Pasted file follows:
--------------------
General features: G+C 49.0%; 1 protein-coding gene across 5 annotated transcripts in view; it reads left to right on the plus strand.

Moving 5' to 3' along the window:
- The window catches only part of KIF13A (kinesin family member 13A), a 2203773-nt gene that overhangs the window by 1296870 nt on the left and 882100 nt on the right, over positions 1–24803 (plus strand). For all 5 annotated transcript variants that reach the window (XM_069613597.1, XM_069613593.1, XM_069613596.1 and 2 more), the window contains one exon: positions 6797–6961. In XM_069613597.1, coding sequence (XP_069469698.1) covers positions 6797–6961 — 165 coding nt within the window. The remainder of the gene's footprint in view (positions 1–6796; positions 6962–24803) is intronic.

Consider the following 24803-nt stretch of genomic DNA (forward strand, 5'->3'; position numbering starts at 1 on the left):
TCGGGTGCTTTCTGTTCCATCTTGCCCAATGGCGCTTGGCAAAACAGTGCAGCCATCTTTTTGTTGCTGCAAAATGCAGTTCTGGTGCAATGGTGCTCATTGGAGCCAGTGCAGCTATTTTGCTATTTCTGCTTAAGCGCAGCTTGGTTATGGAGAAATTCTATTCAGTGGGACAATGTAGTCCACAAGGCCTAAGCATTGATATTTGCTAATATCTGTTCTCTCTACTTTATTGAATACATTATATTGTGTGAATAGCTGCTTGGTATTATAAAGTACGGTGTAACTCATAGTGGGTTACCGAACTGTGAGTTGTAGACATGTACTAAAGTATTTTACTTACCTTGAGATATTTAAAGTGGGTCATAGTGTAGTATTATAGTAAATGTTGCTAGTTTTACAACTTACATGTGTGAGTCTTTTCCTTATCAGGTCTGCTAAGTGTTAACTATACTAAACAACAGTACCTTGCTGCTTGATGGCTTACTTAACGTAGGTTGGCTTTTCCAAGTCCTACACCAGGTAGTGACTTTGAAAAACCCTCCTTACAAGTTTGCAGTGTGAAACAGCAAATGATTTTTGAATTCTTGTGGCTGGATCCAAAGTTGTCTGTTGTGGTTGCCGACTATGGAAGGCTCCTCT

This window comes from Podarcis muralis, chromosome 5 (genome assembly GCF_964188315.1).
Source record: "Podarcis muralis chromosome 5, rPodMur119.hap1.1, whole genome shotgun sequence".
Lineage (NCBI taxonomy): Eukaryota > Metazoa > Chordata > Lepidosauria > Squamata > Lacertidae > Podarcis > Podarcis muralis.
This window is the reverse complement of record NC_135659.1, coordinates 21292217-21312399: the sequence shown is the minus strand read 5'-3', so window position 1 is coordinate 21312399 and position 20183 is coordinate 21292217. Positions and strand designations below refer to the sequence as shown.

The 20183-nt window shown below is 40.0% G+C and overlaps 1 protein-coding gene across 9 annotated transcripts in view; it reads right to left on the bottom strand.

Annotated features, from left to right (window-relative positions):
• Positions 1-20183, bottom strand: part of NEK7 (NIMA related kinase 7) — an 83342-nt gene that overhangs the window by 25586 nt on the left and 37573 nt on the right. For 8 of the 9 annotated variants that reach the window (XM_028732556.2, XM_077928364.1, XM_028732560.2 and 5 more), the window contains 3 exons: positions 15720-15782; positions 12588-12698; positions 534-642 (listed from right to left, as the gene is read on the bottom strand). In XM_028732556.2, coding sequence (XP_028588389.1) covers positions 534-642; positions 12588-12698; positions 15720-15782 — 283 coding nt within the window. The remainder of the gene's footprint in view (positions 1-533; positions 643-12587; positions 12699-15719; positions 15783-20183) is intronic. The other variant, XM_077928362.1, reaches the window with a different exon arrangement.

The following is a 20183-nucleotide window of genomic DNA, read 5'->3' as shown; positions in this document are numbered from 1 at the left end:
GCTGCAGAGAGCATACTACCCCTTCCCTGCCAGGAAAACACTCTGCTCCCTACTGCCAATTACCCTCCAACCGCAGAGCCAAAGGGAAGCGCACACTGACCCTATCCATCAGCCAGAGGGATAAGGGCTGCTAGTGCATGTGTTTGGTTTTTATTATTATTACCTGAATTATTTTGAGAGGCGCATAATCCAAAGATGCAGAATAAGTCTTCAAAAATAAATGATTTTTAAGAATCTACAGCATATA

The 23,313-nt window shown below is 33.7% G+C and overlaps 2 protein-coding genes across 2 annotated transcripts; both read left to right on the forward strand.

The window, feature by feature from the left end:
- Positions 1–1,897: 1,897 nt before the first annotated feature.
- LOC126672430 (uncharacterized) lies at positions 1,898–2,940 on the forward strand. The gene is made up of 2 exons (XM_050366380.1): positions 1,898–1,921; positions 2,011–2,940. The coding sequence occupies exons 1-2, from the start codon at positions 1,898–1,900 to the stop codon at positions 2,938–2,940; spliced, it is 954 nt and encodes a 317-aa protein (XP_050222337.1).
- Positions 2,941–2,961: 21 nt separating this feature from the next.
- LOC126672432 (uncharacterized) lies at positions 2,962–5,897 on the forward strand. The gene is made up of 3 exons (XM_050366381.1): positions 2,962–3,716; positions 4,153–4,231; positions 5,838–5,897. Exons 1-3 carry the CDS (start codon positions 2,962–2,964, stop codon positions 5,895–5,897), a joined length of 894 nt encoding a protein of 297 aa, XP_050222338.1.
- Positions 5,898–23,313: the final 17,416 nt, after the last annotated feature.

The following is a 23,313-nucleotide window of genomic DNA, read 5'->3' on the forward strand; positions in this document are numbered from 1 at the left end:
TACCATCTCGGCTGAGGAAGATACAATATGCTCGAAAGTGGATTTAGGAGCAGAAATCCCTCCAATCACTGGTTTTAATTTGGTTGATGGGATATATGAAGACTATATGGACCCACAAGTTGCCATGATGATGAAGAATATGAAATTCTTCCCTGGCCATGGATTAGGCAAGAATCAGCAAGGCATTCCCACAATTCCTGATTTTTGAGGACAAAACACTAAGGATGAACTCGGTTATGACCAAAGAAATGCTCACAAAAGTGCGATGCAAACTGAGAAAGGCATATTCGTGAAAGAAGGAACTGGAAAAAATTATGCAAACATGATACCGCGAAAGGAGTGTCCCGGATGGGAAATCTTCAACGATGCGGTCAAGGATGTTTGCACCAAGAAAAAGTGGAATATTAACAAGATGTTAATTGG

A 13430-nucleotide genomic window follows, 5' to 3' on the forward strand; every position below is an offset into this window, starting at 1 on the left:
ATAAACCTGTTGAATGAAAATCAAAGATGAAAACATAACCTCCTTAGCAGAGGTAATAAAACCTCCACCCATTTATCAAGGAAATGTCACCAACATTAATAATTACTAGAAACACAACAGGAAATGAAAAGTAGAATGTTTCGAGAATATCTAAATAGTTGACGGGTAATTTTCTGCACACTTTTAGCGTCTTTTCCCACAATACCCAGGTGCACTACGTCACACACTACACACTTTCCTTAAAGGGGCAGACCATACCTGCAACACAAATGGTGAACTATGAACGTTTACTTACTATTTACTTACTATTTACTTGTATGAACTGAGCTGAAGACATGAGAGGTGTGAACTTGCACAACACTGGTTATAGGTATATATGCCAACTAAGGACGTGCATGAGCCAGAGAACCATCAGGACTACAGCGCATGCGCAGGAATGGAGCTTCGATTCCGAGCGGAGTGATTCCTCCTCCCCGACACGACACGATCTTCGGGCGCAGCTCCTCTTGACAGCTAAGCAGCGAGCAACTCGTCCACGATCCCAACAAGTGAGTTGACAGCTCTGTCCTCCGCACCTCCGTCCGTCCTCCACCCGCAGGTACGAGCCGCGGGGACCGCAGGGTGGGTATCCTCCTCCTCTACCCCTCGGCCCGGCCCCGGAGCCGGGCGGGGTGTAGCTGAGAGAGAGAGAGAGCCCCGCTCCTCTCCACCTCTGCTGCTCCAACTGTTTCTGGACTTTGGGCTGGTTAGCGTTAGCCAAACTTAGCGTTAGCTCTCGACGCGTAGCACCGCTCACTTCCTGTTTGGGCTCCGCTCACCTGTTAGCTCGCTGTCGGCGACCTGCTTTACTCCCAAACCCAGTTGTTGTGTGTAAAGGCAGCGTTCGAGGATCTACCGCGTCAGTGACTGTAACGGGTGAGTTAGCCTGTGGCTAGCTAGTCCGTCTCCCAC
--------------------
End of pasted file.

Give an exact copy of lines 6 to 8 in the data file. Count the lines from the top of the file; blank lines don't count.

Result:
This window comes from Podarcis muralis, chromosome 5 (genome assembly GCF_964188315.1).
Source record: "Podarcis muralis chromosome 5, rPodMur119.hap1.1, whole genome shotgun sequence".
Lineage (NCBI taxonomy): Eukaryota > Metazoa > Chordata > Lepidosauria > Squamata > Lacertidae > Podarcis > Podarcis muralis.